Hong Kong nurse banned from work for 5 months for removing catheter improperly

A Hong Kong nurse has been banned from practising for five months after he was found guilty of unprofessional conduct by improperly removing a catheter from an 83-year-old man who later died.

The Nursing Council of Hong Kong made its ruling on Thursday as the accused nurse, Ho Lok-hei, admitted the two charges he faced.

The case dated back to May 2016, when Ho, then working in Queen Mary Hospital's intensive care unit, removed a catheter from Kay Chee, a patient there. The procedure was done when Kay was sitting in an armchair - a position in which removing a catheter could lead to venous air embolism, a fatal condition where gas blocks veins.

According to standard practice, a catheter should be removed only when a person is lying down. Despite resuscitation, the patient died three days later.

Ho was accused of failing to ensure individual safety by not following the standard practice of removal of the catheter and thus increasing the risk of venous air embolism.

He was also accused of failing to be responsible and accountable for nursing judgments and actions by not being aware of the risks of venous air embolism associated with the removal of a catheter.

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The council decided to lower the period of his licence suspension from six months to five in view of various factors, including Ho's clear disciplinary record and the mitigation measures he had undertaken afterwards.

But the council's chairwoman, Professor Agnes Tiwari, stressed the case was a "serious" one.

"The basic responsibility of a nurse is to protect patients and safeguard their safety and interests," she told reporters after the hearing.

"If there is a standard practice [on clinical procedures], we must follow that. If you make your own decision, it could be wrong."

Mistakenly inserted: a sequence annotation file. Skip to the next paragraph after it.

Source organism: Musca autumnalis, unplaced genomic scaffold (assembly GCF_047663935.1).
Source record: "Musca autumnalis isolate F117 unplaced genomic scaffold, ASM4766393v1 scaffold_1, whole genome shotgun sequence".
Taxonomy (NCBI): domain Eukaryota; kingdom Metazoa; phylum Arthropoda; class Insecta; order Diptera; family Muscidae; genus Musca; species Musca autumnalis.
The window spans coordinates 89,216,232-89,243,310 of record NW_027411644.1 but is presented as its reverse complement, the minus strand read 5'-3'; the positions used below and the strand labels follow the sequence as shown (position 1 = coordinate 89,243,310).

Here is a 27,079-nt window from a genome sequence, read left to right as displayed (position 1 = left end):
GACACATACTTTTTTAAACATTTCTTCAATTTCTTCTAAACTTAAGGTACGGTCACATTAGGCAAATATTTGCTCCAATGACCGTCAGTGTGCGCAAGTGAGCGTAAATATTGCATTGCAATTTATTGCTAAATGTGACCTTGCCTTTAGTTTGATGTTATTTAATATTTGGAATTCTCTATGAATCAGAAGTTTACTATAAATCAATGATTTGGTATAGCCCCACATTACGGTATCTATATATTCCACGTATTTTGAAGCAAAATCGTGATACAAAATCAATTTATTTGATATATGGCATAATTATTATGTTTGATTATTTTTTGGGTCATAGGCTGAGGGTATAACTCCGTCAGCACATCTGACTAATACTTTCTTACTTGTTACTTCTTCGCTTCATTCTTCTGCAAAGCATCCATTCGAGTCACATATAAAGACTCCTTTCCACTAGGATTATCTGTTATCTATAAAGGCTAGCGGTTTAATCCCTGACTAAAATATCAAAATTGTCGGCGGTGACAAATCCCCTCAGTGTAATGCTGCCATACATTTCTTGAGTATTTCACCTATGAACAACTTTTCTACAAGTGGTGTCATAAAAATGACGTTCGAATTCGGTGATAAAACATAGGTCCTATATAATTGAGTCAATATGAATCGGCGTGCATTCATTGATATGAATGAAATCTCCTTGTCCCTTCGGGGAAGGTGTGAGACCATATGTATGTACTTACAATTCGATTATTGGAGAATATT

During mitigation, Ho apologised and bowed four times to different parties, including members of Kay's family who attended the hearing.

"I need to do what I ought to. As a nurse and a Christian, I need to apologise," Ho said.

Ho's lawyer Dr David Kan said Ho removed Kay's catheter while the patient was sitting because he thought it was a position that would keep him calm.

Kan also read out excerpts of five mitigation letters during the hearing.

That included one from Ho's younger sister, which read: "To my brother, being a nurse is not only to make a living, but also to add meaning and mission to his life."

The chief of Queen Mary's intensive care unit also submitted a letter, saying Ho was put under supervision at work for a year after the incident.

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Kan also said that following the incident, Ho worked to enhance his nursing skills, including completing a master's programme in nursing and getting training in intensive care. He was currently working in Grantham Hospital in Aberdeen.

The patient's son, Stephen Kay Chi-fai, said he felt relieved with the ruling, but accused Ho of lying during the mitigation.

"For the sake of mitigation, he described my dad's condition to be much more serious [than what it was]," he said.

Both he and his wife said they did not accept Ho's apology.

"If he wanted to apologise, he could have done it three years ago," Stephen's wife Stephenie Kay said.

A spokesman for the Hospital Authority, which is Ho's employer, said the authority would suspend him from nursing work, adhering to the ruling.

This article was first published in South China Morning Post.